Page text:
Beginning our special report on the Republican National Convention means taking things back to last week when I saw Intronaut on their new tour supporting their terrific new album “The Direction of Last Things”. Had I actually published my list of favorite albums of 2015, you would have known I was a big fan, with the album occupying the #6 position on my best albums of the year list. Needless to say, I jumped at the chance to see them perform this album in its entirety at The Foundry, a small metal oriented club just down the street from my new locale on Cleveland’s west side.
Unfortunately though, this is the beginning of our special report on the R.N.C., and as a result we’ll be discussing some current events. In the last week which led up to this show, some fucking idiot in France ran a semi truck into a crowd of people celebrating Bastille Day, killing over 80 people, and in Turkey, their “president” was subject to a coup and subsequent information revealed the likelihood of a staged event to bolster his authoritarian, religiously driven power trip. These two events flickered back and forth on the television hanging above the bar at The Foundry when I arrived. On the television to the right, a UFC fight. The opening band was terrible, but the bleak atmosphere set by the violence elsewhere in the world juxtaposed with the entertainment of violence at home while I awaited Intronaut’s set to begin. The world itself was headed in the direction of last things.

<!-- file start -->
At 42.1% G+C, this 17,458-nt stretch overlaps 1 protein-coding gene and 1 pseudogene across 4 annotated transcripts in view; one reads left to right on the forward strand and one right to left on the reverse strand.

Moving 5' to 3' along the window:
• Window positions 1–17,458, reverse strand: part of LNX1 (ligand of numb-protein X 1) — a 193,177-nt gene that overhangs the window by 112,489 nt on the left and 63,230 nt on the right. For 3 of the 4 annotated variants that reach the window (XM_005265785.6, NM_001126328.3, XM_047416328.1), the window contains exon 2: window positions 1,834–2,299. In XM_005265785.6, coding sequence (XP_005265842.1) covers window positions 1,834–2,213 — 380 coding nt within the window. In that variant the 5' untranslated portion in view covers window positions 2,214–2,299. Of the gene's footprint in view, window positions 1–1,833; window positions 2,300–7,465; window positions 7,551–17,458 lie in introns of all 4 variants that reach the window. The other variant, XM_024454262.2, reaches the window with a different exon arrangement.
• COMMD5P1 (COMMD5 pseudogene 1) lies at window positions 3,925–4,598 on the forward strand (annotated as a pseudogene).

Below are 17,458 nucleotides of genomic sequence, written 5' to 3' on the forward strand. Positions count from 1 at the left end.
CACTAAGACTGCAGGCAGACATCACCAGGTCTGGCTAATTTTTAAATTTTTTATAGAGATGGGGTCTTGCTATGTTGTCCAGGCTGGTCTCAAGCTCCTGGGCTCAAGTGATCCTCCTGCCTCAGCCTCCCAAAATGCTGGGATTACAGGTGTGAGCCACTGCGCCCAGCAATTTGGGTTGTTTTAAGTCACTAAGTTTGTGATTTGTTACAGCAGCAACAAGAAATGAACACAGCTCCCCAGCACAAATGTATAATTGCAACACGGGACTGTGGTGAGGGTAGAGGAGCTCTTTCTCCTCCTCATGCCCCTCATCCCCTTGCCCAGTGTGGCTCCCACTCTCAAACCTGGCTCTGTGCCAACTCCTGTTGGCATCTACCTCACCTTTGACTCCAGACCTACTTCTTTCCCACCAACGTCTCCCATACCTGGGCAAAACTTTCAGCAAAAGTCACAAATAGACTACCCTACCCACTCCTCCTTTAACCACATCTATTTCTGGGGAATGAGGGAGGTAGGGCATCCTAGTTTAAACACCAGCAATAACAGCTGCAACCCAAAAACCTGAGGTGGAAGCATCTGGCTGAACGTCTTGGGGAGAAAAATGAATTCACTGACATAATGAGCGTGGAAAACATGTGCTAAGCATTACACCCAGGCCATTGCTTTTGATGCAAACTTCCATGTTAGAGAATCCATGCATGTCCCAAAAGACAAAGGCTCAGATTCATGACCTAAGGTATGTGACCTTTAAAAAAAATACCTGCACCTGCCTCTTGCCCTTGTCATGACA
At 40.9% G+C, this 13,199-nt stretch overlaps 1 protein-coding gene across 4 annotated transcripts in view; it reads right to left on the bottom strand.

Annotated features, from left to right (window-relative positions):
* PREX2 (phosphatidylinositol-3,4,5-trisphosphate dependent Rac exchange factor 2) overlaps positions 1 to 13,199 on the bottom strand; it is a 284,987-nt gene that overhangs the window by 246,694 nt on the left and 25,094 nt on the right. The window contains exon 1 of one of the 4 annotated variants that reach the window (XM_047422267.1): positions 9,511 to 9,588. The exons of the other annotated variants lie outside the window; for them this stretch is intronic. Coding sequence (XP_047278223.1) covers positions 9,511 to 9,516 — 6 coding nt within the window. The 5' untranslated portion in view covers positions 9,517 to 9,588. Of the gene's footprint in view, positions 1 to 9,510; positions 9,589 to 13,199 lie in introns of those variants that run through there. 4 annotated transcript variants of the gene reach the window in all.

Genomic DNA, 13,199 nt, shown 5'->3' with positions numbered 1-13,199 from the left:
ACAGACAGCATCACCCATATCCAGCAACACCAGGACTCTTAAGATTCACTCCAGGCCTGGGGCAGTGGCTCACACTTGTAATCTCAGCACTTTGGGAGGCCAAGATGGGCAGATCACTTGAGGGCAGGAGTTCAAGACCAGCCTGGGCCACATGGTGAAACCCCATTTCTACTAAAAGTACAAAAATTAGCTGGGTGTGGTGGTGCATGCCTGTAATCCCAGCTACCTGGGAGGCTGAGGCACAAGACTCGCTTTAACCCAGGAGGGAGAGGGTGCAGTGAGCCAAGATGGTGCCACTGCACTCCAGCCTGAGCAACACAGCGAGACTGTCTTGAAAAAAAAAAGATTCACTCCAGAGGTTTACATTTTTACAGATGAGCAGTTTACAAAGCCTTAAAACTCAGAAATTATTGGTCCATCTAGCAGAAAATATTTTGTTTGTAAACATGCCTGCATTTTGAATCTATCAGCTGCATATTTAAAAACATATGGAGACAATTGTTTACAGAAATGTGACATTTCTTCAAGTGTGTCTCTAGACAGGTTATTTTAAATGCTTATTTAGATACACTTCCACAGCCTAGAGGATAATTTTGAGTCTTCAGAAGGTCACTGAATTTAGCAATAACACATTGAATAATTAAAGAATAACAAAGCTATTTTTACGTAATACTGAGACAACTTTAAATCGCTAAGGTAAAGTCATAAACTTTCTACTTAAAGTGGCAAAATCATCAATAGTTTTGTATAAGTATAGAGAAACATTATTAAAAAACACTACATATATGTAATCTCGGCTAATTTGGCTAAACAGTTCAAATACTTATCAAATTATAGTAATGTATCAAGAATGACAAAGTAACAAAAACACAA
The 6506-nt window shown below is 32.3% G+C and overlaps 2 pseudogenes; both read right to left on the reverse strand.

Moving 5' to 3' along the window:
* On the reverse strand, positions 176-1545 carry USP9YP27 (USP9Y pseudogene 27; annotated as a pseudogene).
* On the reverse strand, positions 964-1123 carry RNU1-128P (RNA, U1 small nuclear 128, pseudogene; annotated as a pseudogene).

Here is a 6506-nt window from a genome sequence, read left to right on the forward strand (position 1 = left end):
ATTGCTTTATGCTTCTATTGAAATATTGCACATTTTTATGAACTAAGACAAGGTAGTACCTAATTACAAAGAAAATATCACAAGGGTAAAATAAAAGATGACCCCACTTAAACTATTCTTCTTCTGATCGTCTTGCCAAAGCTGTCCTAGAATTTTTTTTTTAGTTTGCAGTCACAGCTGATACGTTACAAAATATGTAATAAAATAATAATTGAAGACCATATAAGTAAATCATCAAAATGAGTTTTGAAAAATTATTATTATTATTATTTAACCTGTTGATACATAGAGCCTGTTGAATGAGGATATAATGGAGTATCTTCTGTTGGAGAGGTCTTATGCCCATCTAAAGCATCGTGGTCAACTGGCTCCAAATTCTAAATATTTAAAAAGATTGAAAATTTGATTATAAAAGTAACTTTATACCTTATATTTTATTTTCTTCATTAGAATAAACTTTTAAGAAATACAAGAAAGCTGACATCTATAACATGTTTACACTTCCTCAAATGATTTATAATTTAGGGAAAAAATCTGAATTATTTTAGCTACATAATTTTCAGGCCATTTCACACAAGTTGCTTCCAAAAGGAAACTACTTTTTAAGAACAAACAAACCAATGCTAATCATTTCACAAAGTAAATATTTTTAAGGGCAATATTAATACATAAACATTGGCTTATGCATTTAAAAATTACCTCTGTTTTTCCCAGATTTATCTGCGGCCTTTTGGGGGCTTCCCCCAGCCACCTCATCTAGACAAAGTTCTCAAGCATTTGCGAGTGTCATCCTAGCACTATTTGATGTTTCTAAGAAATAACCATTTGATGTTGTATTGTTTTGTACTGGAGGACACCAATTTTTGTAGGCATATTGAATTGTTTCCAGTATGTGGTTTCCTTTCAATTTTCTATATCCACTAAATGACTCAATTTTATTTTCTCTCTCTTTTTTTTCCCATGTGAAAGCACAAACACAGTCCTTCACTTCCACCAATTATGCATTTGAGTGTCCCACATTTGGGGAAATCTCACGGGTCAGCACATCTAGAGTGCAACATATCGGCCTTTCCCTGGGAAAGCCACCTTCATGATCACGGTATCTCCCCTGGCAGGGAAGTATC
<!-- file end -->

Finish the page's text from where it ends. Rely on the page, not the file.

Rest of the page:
To get back to the actual point of this post though, Intronaut were fucking fantastic in replicating “The Direction of Last Things” in this tiny, cramped club. Intronaut played an Ohio date several years ago opening up for Tool in an arena, which you would expect to fit the scope of this album’s sound more. However, in this tiny space, Intronaut could have made you believe you were on another plane of reality, rid of the violent world spilling out from the televisions on the walls. If you’ve heard “The Direction of Last Things”, witnessing the album performed live will do nothing but further your appreciation for the meticulous sonic detail and showmanship. “Fast Worms” started things off in the right direction (of last things?), but it was the album’s epics “Digital Gerrymandering” and “The Unlikely Event of a Water Landing” that really put this show over the top. These songs are almost certainly difficult to translate to a live setting, but Intronaut make it look effortless and sound as fantastic as the actual album. The shorter songs on the album, the title track and “The Pleasant Surprise” boil down the sludgy and sprawling tendencies into a more concise format, to excellent effect. “Sul Ponticello” was a highlight for me when I first listened to the album, and seeing it live only strengthens that perception, and “City Hymnal” is a fine closer. They played three more songs in the encore from their previous albums, “Core Relations” from Valley of Smoke, “Milk Leg” from Habitual Levitations and “The Literal Black Cloud” from Prehistoricisms closed out the set. For the hour or so that they played, Intronaut had a very weird visual projected behind them which helped alleviate the trappings of the small room in which we saw The Direction of Last Things go down. Sacha Dunable and Dave Timnick were great, and Danny Walker has the reputation of being one of modern metal’s best drummers for all the right reasons, but the real unsung hero of Intronaut is fretless bass player Joe Lester. Being a sucker for music with an emphasis on bass guitar, I really fucking enjoyed his performance and he was occupying front and center stage the entire night. He deserved this placement, and Intronaut have quickly established themselves as one of my favorite rhythm sections in heavy metal as a result of this concert. I would very much recommend seeing them if they play near you, or even just open up for a bigger band like Mastodon or Tool as they’ve been known to do. Although I highly doubt Tool or Mastodon in 2016 can really compare with Intronaut, who are at the top of their own endgame right now.